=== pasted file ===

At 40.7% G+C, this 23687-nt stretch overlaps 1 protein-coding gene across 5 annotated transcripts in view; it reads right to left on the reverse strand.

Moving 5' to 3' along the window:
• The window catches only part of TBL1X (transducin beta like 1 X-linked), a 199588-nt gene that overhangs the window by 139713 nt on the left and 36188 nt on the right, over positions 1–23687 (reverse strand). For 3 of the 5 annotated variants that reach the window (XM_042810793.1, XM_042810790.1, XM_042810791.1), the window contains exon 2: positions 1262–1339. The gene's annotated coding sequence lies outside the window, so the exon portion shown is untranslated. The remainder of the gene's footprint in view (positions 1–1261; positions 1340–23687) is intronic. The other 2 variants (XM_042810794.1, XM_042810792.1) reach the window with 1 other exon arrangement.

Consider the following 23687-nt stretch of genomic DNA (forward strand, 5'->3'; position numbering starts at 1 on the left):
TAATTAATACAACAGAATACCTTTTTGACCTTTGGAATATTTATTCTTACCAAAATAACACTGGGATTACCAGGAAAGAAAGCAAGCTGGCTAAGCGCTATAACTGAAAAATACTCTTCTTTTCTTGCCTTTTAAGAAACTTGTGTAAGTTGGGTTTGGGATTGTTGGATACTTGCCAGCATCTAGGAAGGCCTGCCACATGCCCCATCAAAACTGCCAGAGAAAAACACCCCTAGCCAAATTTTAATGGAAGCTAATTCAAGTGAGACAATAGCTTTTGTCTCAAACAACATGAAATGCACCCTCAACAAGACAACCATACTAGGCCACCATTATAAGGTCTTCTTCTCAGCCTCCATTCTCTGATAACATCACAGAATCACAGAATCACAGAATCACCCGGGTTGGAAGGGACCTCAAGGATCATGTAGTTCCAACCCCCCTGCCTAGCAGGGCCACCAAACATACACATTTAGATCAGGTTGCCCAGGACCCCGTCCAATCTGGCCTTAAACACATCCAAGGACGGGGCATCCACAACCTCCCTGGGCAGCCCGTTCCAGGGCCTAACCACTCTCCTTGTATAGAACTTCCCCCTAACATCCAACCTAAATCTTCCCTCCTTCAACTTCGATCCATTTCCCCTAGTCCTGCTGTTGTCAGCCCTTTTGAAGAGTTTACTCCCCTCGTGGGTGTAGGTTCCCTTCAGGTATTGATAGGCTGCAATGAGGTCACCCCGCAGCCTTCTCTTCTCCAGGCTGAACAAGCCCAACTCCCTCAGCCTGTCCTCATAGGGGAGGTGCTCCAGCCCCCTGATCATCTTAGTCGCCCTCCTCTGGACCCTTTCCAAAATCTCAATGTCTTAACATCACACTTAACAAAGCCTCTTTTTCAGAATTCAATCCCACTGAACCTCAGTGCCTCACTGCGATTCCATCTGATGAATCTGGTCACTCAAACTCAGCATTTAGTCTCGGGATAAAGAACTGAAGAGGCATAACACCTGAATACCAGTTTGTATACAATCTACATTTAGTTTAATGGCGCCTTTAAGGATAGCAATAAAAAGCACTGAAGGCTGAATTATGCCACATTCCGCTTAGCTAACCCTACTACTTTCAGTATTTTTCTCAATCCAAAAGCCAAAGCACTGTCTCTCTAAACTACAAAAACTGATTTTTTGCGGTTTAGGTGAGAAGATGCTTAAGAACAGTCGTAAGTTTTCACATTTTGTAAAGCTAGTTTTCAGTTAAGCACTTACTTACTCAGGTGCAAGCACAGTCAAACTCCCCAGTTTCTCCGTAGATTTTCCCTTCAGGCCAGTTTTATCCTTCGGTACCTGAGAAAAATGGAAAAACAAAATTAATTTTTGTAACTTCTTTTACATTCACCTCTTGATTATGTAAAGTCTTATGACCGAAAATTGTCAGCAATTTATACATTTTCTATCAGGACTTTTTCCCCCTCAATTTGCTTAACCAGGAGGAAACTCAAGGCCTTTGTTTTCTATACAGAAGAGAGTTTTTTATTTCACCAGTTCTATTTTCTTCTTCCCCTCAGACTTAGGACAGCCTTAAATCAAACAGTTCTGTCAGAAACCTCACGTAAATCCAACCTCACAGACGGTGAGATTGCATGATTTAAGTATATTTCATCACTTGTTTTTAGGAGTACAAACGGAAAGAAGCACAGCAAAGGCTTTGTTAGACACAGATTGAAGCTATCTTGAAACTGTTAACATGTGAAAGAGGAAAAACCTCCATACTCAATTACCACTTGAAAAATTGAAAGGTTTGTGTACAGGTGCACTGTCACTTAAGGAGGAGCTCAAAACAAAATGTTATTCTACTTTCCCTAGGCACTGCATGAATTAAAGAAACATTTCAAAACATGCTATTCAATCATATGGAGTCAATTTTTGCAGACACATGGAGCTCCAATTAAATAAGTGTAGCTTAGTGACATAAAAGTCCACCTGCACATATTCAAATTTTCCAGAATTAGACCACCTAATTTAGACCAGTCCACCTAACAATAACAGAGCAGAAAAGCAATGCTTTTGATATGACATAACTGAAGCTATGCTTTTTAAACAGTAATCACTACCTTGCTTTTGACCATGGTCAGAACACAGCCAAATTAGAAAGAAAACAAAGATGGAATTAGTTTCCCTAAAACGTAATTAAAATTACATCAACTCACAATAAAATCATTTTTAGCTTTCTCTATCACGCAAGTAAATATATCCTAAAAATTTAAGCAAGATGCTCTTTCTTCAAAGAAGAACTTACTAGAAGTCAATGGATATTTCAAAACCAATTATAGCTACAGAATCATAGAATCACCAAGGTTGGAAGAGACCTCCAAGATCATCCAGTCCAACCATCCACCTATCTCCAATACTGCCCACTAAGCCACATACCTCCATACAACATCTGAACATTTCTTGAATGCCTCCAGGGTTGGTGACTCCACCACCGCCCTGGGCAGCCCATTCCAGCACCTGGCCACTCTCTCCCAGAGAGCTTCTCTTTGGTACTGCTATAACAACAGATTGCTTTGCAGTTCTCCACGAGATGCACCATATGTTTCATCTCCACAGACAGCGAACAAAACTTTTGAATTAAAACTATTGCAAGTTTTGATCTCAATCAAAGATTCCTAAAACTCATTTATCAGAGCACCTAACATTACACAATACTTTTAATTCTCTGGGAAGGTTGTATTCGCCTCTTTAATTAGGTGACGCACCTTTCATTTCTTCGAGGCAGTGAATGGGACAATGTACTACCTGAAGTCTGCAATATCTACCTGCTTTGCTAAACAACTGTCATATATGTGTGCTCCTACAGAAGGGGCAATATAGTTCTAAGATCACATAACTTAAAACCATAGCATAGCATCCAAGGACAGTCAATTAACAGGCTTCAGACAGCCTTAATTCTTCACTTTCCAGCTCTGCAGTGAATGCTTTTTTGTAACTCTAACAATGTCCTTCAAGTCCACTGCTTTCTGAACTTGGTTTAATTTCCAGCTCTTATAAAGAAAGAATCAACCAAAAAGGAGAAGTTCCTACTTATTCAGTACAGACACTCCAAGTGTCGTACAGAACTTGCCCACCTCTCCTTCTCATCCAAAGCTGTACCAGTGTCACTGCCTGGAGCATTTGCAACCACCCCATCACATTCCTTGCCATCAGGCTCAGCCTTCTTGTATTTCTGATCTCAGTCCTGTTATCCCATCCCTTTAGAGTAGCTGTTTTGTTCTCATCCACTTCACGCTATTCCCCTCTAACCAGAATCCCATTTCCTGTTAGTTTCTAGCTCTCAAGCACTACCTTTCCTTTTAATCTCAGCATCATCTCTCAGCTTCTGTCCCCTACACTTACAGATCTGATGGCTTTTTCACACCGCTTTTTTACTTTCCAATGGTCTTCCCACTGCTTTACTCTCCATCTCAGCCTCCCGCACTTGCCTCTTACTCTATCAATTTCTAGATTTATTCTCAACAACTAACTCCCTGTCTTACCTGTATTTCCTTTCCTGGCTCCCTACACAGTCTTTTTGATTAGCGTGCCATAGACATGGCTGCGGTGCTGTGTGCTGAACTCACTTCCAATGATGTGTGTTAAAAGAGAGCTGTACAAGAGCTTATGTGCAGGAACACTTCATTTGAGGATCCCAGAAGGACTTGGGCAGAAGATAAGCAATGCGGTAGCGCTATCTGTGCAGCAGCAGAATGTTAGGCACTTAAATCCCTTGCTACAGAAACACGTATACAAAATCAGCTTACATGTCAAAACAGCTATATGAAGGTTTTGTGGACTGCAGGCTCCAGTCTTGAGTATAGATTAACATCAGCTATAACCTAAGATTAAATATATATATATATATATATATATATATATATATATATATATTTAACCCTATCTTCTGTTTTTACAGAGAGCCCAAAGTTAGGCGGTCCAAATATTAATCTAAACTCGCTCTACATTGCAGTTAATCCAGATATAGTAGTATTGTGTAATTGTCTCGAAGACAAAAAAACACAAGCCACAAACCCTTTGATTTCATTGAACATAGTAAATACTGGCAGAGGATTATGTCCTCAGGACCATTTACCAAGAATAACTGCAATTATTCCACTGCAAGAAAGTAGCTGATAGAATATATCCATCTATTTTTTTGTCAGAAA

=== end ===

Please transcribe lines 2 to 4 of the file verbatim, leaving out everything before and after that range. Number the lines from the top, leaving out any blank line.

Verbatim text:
Moving 5' to 3' along the window:
• The window catches only part of TBL1X (transducin beta like 1 X-linked), a 199588-nt gene that overhangs the window by 139713 nt on the left and 36188 nt on the right, over positions 1–23687 (reverse strand). For 3 of the 5 annotated variants that reach the window (XM_042810793.1, XM_042810790.1, XM_042810791.1), the window contains exon 2: positions 1262–1339. The gene's annotated coding sequence lies outside the window, so the exon portion shown is untranslated. The remainder of the gene's footprint in view (positions 1–1261; positions 1340–23687) is intronic. The other 2 variants (XM_042810794.1, XM_042810792.1) reach the window with 1 other exon arrangement.

Consider the following 23687-nt stretch of genomic DNA (forward strand, 5'->3'; position numbering starts at 1 on the left):